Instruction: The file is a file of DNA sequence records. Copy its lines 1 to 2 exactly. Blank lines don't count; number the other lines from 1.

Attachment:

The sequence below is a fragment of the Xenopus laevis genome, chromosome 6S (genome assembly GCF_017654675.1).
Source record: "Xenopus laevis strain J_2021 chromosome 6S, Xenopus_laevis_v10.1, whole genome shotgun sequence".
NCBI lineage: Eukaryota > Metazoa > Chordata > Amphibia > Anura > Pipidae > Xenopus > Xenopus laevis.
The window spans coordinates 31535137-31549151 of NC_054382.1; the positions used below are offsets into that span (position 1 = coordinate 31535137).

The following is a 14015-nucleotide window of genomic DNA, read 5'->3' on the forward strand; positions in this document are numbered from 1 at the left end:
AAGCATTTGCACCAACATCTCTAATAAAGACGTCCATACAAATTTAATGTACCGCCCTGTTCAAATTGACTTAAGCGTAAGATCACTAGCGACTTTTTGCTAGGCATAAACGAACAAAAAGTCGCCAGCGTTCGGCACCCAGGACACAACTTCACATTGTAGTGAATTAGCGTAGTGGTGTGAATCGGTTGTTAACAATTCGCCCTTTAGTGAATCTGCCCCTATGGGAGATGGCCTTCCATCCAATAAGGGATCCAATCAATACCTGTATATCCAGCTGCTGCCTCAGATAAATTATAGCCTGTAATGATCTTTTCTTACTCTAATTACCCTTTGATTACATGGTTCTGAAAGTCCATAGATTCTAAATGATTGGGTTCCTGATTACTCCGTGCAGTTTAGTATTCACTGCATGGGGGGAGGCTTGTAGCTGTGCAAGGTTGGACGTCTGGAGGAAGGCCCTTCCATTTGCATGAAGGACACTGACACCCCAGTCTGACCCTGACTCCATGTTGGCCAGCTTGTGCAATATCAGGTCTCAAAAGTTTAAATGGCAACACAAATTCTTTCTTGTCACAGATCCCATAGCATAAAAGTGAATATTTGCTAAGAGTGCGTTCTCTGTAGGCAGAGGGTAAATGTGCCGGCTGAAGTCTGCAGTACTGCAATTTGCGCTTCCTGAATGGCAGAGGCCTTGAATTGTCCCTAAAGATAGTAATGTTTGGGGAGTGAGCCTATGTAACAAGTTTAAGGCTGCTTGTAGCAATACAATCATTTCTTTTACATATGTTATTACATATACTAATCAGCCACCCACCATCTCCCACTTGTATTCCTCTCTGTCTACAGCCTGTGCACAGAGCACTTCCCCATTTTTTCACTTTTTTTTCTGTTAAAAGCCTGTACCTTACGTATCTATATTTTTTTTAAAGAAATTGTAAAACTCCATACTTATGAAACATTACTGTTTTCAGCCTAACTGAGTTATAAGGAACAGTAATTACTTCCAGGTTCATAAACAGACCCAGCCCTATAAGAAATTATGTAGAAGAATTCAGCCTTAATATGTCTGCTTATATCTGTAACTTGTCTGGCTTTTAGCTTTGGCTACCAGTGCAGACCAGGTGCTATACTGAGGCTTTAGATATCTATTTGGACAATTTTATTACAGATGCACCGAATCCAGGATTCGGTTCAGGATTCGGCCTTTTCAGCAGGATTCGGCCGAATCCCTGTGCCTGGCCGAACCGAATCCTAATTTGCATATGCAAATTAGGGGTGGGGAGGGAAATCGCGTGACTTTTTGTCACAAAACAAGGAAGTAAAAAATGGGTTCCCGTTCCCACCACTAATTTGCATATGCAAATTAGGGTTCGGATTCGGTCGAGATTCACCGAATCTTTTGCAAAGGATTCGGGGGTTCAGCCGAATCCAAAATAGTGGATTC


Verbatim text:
The sequence below is a fragment of the Xenopus laevis genome, chromosome 6S (genome assembly GCF_017654675.1).
Source record: "Xenopus laevis strain J_2021 chromosome 6S, Xenopus_laevis_v10.1, whole genome shotgun sequence".